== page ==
Fort Bragg, a 300-square-mile military facility that is home to the 82nd Airborne Division and United States Army Special Operations, was authorized in August 1918 as Camp Bragg, a World War I training center for artillerymen. Initially, the base was designed to support Camp Greene, an infantry training center in Charlotte. However construction on Fort Bragg was not completed until after the armistice was signed and the war had concluded.
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Upon completion in 1921, the site was named for North Carolina native and Confederate General Braxton Bragg. On September 30, 1922, the name was officially changed to Fort Bragg. Pope Air Force Base, located on the northern perimeter of Fort Bragg, was originally authorized in 1919 as Camp Bragg Flying Field. Prior to World War II, Bragg’s compliment of artillerymen was never higher than 3,000, although facilities were built to hold 16,000 soldiers and 5,700 horses and mules. During the 1930s the base fell into disuse, and the buildings became quite dilapidated.
In 1940, as America began its military buildup, Bragg’s barracks and base hospital facilities underwent massive redevelopment. By 1941, the post could hold nearly 60,000 soldiers, making Bragg the largest United States Army base in the nation. Dozens of artillery units, as well as the 9th Infantry Division, and the newly formed 82nd and 101st Airborne Divisions, trained at Bragg. The airborne units and their glider components, pioneered by General William C. Lee also trained at nearby Camp Mackall and Laurinburg-Maxton Army Air Base prior to their airborne assault at Normandy on June 6, 1944, as part of the D-Day operations.
After the war Fort Bragg was the home of the first fully integrated army unit, when the 555th Parachute Infantry Battalion, an all-black unit, was incorporated into white regiments of the 82nd Airborne Division in 1946. As the military demobilized and the 101st Airborne was transferred to Camp Breckenridge, Kentucky, following World War II, Bragg’s population fell to 20,000, but increased to over 40,000 during the Korean War. In the 1960s, the base became the home of the United States Army Special Forces, more commonly known as the Green Berets. The John F. Kennedy School of Special Warfare at the base evolved out of the Army’s Psychological Warfare Center, which was transferred to the post in 1951 from Fort Riley, Kansas.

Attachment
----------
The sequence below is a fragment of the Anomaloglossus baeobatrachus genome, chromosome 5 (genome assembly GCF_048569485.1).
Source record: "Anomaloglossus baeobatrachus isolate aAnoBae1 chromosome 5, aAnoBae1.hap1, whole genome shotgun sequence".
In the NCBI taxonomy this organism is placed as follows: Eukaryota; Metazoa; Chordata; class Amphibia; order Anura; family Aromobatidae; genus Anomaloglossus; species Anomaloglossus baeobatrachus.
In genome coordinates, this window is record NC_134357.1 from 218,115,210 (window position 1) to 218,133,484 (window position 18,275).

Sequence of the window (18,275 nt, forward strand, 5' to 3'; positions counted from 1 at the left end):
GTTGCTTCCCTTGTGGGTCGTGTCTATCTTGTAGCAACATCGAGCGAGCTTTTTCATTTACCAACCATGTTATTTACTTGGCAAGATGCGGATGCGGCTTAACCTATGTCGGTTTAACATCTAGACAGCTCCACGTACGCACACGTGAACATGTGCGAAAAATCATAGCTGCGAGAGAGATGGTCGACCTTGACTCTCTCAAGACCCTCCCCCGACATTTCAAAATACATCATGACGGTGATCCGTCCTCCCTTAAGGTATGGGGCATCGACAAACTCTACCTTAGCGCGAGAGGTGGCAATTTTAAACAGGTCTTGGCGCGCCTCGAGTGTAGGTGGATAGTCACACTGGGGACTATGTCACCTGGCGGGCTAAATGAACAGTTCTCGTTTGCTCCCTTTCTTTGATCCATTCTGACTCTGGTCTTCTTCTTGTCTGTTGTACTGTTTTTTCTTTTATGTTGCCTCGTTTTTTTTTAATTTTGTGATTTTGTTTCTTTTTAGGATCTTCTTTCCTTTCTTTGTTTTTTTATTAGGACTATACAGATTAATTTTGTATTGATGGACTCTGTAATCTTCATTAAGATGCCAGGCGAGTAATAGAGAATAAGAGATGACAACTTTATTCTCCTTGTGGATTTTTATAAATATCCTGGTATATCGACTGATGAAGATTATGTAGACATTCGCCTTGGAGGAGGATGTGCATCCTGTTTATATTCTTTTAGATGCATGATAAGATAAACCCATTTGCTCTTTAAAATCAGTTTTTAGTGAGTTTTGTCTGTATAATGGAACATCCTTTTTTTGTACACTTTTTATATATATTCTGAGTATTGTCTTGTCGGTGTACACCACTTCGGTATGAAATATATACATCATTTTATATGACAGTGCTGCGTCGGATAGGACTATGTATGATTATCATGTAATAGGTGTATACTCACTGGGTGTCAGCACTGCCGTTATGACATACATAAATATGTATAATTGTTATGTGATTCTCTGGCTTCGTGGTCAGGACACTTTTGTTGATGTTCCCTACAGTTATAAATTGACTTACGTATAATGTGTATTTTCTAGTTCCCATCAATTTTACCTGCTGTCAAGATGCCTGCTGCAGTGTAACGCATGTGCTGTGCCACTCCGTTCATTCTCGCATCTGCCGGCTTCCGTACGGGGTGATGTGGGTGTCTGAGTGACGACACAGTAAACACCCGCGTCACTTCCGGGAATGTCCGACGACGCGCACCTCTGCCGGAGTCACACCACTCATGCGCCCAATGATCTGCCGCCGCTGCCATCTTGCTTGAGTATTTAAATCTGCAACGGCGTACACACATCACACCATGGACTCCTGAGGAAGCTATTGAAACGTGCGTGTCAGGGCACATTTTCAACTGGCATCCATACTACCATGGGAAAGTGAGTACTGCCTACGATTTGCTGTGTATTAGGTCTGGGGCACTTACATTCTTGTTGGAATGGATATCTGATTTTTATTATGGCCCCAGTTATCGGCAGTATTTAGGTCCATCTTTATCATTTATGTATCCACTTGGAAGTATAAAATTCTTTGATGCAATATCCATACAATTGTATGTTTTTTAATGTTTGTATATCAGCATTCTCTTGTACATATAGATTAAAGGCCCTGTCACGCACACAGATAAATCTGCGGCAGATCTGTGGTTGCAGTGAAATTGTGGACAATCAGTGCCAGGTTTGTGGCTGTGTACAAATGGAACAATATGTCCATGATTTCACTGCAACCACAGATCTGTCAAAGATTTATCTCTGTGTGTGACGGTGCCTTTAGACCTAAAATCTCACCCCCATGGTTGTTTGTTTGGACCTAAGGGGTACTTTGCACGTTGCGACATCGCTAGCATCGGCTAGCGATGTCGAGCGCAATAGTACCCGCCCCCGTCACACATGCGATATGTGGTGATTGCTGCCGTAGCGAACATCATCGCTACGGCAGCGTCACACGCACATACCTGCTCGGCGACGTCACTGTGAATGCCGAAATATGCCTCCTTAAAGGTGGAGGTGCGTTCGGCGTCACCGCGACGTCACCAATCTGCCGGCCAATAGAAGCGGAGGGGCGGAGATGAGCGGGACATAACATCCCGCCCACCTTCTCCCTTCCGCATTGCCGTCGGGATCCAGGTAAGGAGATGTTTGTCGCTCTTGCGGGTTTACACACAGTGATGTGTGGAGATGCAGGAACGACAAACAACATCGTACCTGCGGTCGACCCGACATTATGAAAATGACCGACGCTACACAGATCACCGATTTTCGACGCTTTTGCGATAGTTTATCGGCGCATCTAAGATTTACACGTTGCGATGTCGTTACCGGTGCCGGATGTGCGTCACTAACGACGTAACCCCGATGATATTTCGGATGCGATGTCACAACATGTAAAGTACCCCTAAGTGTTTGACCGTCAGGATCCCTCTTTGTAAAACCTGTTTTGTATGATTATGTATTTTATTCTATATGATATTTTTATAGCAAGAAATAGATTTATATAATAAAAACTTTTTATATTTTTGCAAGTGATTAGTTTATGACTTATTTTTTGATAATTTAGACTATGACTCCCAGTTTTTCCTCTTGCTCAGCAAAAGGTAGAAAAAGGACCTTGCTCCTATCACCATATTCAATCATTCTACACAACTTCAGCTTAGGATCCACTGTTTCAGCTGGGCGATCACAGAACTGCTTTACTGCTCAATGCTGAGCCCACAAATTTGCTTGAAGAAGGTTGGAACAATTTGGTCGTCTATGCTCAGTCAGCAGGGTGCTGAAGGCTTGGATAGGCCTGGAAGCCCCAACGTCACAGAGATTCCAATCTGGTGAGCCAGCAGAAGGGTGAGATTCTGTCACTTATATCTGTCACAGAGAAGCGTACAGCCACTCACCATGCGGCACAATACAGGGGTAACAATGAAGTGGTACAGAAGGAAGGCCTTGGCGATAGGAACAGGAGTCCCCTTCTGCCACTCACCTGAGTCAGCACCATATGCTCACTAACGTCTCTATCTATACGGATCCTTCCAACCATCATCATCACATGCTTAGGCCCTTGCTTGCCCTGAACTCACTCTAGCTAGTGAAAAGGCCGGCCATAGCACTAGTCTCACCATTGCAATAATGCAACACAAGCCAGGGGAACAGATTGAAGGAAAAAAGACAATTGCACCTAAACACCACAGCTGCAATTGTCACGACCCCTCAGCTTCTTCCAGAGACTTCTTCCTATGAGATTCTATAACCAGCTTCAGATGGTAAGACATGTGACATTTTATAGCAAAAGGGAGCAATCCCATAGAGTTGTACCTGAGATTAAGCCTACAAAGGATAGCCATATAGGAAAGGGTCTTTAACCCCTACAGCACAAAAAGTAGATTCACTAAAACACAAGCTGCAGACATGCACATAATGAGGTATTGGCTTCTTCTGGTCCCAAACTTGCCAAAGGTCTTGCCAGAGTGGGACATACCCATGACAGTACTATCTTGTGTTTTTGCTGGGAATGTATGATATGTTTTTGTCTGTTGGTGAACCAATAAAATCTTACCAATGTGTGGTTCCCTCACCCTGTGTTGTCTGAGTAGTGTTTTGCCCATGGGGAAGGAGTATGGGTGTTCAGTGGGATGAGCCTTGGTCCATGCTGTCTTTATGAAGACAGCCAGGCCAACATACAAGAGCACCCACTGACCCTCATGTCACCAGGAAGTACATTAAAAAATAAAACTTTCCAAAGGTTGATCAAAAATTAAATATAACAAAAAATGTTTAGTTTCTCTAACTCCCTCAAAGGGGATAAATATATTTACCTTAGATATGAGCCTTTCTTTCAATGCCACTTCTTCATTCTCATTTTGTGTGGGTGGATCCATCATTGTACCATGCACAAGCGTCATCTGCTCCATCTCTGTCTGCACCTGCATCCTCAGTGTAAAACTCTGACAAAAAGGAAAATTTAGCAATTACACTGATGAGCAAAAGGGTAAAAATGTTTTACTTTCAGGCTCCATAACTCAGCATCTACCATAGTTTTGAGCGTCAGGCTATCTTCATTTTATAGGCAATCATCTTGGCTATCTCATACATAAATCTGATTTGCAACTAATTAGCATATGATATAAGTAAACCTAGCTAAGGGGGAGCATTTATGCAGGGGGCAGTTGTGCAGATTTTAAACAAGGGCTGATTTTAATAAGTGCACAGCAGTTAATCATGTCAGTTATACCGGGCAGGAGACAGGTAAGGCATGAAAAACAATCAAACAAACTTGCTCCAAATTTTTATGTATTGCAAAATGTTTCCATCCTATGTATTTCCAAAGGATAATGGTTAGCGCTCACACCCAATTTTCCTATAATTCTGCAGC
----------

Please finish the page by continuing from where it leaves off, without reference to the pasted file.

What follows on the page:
In addition to World War II and Korea, Fort Bragg soldiers have participated in missions in Vietnam, the Dominican Republic, Grenada, Panama, the Persian Gulf, Haiti, Bosnia, Afghanistan, and Iraq. Virtually all forms of United States Army training and activities, with the exception of major armored forces, are present on the base. Currently, Fort Bragg is one of the largest military bases in the world, encompassing nearly 161,000 acres and housing 45,000 soldiers as well as employing 8,000 civilians. Expansion is planned as a consequence of recent base closings and realignment.
William S. Powell, ed., Encyclopedia of North Carolina (2006)
Ruth M. Little, National Register of Historic Place nomination: Fort Bragg Main Post (1996)
Roy Parker Jr., Cumberland County: A Brief History (1990)
Sarah M. Lemmon, North Carolina’s Role in World War II (1964)
"Iron Mike" Airborne Trooper statue at Fort Bragg